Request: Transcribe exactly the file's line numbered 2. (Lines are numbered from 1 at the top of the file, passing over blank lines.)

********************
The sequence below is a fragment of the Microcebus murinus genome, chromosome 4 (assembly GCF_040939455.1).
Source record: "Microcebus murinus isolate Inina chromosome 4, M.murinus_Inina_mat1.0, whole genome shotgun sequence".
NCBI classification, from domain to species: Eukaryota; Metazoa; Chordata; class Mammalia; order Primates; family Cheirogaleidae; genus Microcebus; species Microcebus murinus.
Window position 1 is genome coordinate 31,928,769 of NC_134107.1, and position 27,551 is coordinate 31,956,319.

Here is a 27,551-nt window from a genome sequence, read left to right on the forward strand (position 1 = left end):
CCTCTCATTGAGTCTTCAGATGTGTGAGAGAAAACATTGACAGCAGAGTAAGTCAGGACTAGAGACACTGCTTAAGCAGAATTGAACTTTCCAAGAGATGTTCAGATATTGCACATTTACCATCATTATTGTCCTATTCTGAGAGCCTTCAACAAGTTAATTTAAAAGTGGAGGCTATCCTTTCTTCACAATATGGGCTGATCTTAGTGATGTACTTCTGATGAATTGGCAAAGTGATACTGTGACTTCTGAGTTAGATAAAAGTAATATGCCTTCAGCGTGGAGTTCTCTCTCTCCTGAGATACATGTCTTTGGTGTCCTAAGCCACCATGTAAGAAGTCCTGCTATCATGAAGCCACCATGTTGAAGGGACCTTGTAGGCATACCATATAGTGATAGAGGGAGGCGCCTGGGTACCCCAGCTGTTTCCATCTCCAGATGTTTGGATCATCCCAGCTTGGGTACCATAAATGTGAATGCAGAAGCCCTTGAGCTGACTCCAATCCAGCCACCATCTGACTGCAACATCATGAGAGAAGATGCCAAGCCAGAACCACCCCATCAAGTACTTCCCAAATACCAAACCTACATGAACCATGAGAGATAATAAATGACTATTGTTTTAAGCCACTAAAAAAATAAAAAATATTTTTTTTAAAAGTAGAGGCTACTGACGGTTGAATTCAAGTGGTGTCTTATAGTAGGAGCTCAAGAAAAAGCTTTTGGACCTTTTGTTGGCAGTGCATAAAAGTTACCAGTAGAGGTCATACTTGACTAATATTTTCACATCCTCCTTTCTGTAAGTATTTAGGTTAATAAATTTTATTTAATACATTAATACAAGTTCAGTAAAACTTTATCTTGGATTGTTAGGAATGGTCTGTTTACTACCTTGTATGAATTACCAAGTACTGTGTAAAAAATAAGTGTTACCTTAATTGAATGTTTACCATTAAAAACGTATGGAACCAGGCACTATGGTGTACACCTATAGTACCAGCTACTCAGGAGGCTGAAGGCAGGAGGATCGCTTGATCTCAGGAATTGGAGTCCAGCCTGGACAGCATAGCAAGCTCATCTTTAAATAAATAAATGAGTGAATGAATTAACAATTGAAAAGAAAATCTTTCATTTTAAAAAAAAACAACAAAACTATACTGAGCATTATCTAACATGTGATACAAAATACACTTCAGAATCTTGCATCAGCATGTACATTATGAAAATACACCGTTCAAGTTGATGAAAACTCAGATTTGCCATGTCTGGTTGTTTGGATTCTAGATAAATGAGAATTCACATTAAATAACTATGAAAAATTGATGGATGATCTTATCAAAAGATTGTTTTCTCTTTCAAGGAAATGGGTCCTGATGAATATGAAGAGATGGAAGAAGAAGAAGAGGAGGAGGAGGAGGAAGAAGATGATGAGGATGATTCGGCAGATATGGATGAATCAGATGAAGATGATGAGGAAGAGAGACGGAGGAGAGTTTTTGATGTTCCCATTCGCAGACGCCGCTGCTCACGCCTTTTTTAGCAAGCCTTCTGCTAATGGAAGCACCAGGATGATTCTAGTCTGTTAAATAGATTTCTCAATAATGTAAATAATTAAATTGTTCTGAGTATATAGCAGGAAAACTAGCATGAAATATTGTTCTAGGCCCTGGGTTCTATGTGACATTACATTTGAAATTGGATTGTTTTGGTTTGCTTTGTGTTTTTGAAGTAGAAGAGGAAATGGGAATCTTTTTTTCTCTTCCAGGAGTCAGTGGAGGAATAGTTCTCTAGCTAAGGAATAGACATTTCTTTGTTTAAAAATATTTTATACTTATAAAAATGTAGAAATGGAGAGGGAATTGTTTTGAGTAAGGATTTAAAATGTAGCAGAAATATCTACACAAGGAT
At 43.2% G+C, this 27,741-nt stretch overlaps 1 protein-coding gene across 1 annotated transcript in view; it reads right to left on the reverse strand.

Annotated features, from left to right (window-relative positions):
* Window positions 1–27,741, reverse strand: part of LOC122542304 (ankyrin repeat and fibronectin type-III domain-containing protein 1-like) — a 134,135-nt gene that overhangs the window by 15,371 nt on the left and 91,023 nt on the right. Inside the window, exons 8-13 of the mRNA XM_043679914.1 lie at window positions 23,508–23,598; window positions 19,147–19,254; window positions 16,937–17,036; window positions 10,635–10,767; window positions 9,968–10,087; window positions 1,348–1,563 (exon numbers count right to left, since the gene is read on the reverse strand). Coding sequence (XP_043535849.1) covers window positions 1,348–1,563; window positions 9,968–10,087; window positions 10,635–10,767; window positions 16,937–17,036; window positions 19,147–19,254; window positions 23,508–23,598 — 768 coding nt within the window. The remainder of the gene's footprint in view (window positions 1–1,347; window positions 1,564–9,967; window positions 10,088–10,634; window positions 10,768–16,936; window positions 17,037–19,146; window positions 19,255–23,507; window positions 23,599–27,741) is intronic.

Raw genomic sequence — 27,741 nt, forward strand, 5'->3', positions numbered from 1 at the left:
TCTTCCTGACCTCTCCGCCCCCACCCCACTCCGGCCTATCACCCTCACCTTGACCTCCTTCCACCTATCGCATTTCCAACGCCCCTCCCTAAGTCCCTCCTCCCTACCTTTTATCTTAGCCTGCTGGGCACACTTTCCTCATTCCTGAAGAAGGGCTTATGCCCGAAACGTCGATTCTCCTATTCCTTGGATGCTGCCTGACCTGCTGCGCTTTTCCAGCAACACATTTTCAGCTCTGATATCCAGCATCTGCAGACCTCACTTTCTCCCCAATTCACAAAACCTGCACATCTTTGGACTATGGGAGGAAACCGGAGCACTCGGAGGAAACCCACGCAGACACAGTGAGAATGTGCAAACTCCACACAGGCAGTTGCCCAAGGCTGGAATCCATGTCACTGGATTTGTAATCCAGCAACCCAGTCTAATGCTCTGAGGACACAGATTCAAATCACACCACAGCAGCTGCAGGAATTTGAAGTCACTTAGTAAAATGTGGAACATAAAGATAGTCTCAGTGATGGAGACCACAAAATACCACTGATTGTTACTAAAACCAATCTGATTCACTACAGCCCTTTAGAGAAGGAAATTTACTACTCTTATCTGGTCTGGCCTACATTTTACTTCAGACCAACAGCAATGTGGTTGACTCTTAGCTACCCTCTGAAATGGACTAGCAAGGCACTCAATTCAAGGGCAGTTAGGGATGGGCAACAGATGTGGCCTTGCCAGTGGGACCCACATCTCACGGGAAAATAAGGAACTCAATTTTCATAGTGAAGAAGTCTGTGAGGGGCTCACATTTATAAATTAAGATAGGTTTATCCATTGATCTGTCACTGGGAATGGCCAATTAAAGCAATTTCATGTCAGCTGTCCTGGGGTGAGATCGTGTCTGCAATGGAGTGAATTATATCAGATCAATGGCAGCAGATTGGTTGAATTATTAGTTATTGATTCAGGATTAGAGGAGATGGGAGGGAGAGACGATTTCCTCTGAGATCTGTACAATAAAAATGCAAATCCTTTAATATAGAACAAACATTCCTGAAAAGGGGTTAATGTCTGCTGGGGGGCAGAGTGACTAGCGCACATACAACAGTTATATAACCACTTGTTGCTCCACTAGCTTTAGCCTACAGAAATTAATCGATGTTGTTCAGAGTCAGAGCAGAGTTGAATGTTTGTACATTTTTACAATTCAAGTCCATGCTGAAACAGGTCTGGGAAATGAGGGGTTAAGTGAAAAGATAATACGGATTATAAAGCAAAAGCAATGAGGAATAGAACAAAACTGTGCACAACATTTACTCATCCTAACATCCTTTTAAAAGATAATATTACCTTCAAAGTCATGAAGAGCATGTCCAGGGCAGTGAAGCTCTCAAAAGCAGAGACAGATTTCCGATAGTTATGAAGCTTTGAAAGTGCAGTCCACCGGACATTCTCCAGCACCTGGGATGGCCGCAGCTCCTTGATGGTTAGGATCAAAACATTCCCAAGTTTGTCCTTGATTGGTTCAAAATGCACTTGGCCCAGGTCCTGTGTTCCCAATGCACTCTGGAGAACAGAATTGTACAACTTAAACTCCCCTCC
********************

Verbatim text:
Source record: "Microcebus murinus isolate Inina chromosome 4, M.murinus_Inina_mat1.0, whole genome shotgun sequence".